There are other indicators that the rural economy is not doing well. In December, for instance, market research firm Nielsen IQ pointed to a sharp disparity between FMCG rural and urban markets for the quarter of September 2022. While urban markets were growing, rural markets were actually declining. In fact, the only way that FMCG companies have actually seen growth in their topline is by hiking prices—volume growth between the latter part of 2021 and late 2022 was negative for rural areas, though it saw a small increase in urban areas.

The auto sector is another indicator. Reviewing vehicle sales for the last quarter of 2022-23, the Federation of Automobile Dealers Associations (FADA) noted that all categories of vehicles saw double-digit growth in sales except for tractors. For March, two-wheeler sales, FADA noted, were positive. However, it said, “Although the two-wheeler segment demonstrated year-on-year growth, it remains significantly below pre-pandemic levels, indicating that rural India is still bearing the burden of high inflationary costs." Incidentally, FADA also noted that, “for the third consecutive month, US Government agencies have warned of the possibility of El Niño’s arrival later this year, which could lead to poor monsoons, hampering rural India’s growth potential."

Climate Change

The link between Indian agriculture and the El Niño is an old one. The geographer Mike Davis, in his book Late Victorian Holocausts, describes in vivid detail how a series of devastating famines followed El Niño events in the late 19th century in India and across the world, and left millions dead.

What of the future? In the years ahead, the complicating factor is, of course, climate change. Will El Niño years become more frequent or less?

A scientific report published in Nature in 2016 by Sarita Azad and M Rajeevan suggests that we could see more frequent El Niño events in the future. Further, model simulations suggest that “more frequent El Niño events could trigger more droughts over India".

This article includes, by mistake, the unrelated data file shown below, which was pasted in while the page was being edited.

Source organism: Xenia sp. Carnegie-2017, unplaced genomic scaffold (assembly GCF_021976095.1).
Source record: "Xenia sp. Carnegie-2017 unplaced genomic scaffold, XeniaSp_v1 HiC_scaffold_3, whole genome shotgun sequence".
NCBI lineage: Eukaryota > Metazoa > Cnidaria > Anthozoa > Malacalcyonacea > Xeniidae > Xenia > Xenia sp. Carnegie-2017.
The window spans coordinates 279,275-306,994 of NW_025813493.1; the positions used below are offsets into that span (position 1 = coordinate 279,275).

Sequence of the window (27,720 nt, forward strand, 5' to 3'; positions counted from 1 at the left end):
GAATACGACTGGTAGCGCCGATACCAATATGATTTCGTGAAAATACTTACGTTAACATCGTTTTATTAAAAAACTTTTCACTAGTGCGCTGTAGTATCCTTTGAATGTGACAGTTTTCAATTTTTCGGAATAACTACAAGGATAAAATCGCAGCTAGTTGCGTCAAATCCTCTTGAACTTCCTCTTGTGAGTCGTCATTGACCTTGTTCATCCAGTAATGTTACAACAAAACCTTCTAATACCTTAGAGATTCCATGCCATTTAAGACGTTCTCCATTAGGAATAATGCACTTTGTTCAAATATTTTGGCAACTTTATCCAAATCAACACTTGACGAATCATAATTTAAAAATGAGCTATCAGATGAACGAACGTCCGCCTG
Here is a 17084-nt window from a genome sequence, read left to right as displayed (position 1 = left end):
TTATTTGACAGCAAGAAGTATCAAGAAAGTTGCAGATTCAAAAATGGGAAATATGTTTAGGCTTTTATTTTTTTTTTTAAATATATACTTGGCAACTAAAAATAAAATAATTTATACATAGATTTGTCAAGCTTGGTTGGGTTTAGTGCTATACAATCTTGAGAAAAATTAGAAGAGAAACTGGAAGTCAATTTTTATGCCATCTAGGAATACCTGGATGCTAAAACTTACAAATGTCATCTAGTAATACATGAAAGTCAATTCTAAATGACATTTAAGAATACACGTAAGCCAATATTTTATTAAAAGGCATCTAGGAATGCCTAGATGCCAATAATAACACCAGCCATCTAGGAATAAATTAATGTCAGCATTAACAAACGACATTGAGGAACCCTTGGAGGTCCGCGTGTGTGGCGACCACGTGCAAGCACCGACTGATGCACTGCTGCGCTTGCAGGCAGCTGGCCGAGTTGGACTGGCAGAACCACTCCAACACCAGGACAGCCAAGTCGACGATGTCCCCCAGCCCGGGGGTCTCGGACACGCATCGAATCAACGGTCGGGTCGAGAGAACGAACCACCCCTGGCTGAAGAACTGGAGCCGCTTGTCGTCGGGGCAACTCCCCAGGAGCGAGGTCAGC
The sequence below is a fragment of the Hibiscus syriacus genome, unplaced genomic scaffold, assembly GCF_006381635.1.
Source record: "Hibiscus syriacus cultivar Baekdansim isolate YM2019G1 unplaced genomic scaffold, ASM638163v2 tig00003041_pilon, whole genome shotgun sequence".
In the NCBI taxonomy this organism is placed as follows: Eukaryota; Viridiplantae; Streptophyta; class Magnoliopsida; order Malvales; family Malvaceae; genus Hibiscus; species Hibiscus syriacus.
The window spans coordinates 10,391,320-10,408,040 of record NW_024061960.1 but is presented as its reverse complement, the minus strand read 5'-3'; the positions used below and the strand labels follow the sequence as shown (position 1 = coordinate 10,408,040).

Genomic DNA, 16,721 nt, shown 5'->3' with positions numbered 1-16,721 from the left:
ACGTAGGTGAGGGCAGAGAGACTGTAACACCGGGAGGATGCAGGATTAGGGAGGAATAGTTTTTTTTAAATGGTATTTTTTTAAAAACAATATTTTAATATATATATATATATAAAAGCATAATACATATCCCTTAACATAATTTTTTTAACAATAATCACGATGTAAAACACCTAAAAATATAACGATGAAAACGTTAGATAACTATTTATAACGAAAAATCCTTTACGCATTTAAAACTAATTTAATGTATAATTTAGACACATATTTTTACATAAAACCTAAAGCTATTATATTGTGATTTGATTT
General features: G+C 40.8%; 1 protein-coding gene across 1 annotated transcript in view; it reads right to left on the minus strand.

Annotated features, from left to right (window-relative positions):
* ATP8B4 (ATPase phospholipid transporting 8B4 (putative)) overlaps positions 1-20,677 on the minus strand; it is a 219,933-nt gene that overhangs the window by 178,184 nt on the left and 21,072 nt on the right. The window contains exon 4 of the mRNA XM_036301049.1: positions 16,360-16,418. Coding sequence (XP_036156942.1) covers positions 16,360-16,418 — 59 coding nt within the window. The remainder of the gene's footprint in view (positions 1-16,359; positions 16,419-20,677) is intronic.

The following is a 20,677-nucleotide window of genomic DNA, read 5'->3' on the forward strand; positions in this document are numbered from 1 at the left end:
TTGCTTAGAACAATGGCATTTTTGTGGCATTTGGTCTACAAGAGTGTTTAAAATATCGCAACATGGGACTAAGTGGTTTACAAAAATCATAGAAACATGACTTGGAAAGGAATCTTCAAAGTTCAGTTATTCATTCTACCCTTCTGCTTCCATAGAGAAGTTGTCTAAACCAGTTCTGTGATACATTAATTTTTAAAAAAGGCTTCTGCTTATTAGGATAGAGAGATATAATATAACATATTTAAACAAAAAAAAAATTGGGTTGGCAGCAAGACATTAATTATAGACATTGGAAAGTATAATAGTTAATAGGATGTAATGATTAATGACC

The headline effect of such droughts on agricultural production is, of course, serious enough. But such events could also trigger far-reaching shifts in the rural economy. For instance, in a paper on the effects of drought on agricultural labour by men and women, Farzana Afridi and co-authors found that after a drought, rural women are 7.1% less likely to be employed than men, but 80% more likely to seek work. Women saw a 19 percentage point greater reduction in working days than men in a drought year.

At the same time, while men are better able to substitute work lost on the farm with work off it, in rural areas, women on the whole are much less able to make that switch. “Hence, while men diversify to non-farm sector jobs to cope with droughts, women do not, even as they seek work and their real farm wage earnings (conditional on being employed on the farm) fall by 38.1%," the authors say.

Mrutyunjay Mohapatra, director general of the IMD, told Mint in an interview recently that the impact of the El Niño on this year’s monsoon is likely to be minimal—the IMD is for now sticking to its forecast of a normal monsoon. If that happens, that’s good news. But, even if the Indian monsoon goes off well and agricultural growth is strong, that is little guarantee that El Niño won’t be back in future years, or that its effects on Indian agriculture and society won’t be more far-reaching. is a search engine for public data.

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Updated: 05 Jun 2023, 10:21 PM IST